- As 2020 draws to a close, News24 looks back at the single story that dominated headlines and left no life untouched.
- In this documentary, we look back at the year that changed people's lives as an invisible virus spread its tentacles around the world.
- News24 reflects on the changes in the workplace, the psychological impact of the virus, the economic fallout and the political ramifications.
Covid-19 changed lives around the world after first being detected in Wuhan, China, in December 2019. It arrived on South Africa's shores when a man returning from holiday in Italy became our first confirmed case on 5 March 2020.
Much has happened since then, leaving South Africa's economy in tatters and many of its people barely able to make ends meet.
In this documentary, News24 takes viewers behind the scenes as journalists rallied to tell the story, often in dangerous situations.
News24's offices emptied out and an entirely new way of working began. Data journalism was used to turn complicated science into easily digestible graphics.
"It's seldom in your life that you get to cover a story like this. I know comparisons have been made to journalists who covered the world wars, for example, or 9/11. It's a story that impacts life at every single level," News24 editor-in-chief Adriaan Basson said.
He believes it will have an historical impact on all spheres of life for many years to come.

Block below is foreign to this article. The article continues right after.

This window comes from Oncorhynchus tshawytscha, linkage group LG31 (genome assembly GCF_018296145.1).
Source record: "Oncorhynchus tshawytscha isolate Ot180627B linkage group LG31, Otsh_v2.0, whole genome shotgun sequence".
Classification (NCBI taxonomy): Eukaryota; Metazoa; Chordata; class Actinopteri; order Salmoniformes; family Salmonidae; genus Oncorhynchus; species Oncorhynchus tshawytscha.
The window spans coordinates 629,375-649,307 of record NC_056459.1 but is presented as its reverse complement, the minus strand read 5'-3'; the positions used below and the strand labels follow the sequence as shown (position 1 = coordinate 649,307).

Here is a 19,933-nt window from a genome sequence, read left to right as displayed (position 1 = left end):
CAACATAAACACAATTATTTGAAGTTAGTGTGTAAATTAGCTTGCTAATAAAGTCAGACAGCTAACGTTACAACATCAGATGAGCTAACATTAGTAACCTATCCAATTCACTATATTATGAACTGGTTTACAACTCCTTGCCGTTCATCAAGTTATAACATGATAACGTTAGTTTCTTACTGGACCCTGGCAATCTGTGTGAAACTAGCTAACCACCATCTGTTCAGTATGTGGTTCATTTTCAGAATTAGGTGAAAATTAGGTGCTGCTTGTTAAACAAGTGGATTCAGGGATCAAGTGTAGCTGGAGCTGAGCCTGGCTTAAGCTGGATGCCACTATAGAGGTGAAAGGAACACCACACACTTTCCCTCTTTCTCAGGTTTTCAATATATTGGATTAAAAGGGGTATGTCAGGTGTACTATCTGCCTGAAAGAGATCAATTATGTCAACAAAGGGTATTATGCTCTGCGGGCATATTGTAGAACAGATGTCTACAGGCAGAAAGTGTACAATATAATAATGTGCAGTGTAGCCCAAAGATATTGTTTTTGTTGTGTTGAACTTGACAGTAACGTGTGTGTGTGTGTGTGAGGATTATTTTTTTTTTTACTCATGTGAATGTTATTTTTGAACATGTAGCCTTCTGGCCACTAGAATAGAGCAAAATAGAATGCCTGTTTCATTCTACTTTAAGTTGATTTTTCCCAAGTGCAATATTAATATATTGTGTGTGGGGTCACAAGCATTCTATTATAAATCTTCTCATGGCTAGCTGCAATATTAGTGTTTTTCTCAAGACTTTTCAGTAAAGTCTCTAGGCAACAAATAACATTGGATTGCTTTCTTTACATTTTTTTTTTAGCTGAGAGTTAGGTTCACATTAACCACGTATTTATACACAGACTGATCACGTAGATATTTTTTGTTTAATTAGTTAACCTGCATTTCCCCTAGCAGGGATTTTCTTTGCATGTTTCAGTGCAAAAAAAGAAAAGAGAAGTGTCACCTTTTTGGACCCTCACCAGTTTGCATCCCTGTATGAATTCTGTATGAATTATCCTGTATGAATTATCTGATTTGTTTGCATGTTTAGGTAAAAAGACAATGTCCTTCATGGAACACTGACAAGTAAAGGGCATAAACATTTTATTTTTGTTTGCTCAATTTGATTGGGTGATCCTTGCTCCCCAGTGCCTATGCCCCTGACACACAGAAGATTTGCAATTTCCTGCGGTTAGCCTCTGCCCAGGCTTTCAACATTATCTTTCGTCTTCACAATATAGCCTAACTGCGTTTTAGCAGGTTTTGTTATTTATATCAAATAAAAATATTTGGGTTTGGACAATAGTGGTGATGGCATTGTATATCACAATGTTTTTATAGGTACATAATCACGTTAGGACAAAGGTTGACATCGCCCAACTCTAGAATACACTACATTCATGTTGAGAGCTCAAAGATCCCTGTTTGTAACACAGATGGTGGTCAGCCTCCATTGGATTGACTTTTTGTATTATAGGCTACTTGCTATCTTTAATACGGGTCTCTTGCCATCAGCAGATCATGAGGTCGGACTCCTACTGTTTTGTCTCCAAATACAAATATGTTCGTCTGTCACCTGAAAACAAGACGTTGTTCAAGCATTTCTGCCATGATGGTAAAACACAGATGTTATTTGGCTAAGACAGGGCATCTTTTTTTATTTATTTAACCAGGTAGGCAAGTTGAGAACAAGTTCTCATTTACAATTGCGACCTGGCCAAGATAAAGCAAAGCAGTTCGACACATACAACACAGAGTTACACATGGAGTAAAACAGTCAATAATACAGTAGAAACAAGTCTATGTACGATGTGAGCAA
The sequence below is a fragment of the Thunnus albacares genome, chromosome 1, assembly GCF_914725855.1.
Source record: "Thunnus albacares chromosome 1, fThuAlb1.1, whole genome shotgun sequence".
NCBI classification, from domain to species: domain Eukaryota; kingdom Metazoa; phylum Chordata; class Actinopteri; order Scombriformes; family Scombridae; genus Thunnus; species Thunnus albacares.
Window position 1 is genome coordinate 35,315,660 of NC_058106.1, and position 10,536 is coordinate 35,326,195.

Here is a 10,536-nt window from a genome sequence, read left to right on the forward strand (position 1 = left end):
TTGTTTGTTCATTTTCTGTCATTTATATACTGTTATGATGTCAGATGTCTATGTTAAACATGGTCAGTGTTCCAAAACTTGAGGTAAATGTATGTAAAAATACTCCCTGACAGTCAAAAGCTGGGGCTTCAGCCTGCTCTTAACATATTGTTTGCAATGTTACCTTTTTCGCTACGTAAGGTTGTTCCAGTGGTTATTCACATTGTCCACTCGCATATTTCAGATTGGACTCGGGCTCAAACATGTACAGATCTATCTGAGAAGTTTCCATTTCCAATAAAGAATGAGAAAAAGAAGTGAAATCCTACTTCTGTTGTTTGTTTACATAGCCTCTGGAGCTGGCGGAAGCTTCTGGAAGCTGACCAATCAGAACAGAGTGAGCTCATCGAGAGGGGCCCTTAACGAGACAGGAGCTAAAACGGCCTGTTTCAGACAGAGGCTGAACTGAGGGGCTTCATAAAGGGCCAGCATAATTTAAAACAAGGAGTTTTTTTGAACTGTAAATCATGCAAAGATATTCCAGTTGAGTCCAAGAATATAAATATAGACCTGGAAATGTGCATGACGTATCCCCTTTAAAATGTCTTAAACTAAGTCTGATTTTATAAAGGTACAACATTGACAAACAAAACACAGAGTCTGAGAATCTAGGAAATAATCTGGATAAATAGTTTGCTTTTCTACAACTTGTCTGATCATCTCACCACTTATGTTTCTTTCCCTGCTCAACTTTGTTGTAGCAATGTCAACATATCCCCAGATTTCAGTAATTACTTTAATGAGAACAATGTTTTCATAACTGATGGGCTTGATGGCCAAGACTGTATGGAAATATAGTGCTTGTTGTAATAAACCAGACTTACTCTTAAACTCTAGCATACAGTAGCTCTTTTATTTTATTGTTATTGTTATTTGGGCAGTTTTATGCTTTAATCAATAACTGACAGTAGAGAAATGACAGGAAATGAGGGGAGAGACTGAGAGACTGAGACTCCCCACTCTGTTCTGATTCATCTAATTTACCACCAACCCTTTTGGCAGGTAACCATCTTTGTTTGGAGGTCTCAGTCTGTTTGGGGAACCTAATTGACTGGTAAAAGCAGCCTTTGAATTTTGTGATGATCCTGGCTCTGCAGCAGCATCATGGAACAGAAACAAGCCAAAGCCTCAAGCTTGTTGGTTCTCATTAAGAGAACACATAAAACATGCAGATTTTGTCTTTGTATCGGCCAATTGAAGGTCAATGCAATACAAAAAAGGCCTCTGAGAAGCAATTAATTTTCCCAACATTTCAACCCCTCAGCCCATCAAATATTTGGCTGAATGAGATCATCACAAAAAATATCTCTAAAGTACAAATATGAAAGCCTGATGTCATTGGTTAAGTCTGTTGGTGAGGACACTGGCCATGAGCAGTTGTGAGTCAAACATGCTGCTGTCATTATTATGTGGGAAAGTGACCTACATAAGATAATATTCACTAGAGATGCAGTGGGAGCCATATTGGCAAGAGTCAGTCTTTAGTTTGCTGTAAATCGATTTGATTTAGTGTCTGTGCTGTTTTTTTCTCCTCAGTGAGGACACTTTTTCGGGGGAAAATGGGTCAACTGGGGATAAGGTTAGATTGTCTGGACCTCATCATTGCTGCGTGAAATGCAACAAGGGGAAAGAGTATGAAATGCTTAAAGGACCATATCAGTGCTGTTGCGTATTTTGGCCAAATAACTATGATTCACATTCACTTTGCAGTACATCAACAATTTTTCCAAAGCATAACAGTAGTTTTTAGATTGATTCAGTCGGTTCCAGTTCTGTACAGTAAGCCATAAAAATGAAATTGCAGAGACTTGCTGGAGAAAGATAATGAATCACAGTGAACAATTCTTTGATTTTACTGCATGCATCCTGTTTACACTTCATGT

The perspectives of our editors and journalists are woven into the broader story of the pandemic that has left no life untouched, to bring you the story behind the story - the impact, personally and professionally, that Covid-19 has had on those working at News24.
As the year comes to an end, it seems there will be no relief - Covid-19 has not loosened its grip and a second wave of the pandemic has begun in South Africa.
The Eastern and Western Cape are currently experiencing a surge in cases.
On Monday, 14 December, President Cyril Ramaphosa announced further restrictions for the festive season to try and curb the second wave.
These included extending the curfew from 23:00 to 04:00 in a bid to prevent super-spreader events. He also announced the closure of beaches on the Garden Route and the Eastern Cape and on public holidays in KwaZulu-Natal.
Social and religious gatherings will also be limited to no more than 100 people for indoor events and no more than 250 people for outdoor events.
In his address, Ramaphosa said the average daily infections had jumped from around 3 800 per day to just more than 6 600.
Deaths in the same period had increased by almost 50% from an average of 100 a day to just more than 150 deaths a day. More than 24 000 South Africans have succumbed to Covid-19 since the start of the pandemic.
When this is all over and a vaccine has been distributed around the world, will life return to normal? News24 investigative journalist Kyle Cowan doesn't think so.
"Something like this virus that you cannot see with the naked eye can come along and essentially decimate economies and populations the world over. I think it's given us a lot to think about how life is going to look in the next 20 to 30 years. What will be the next virus?"
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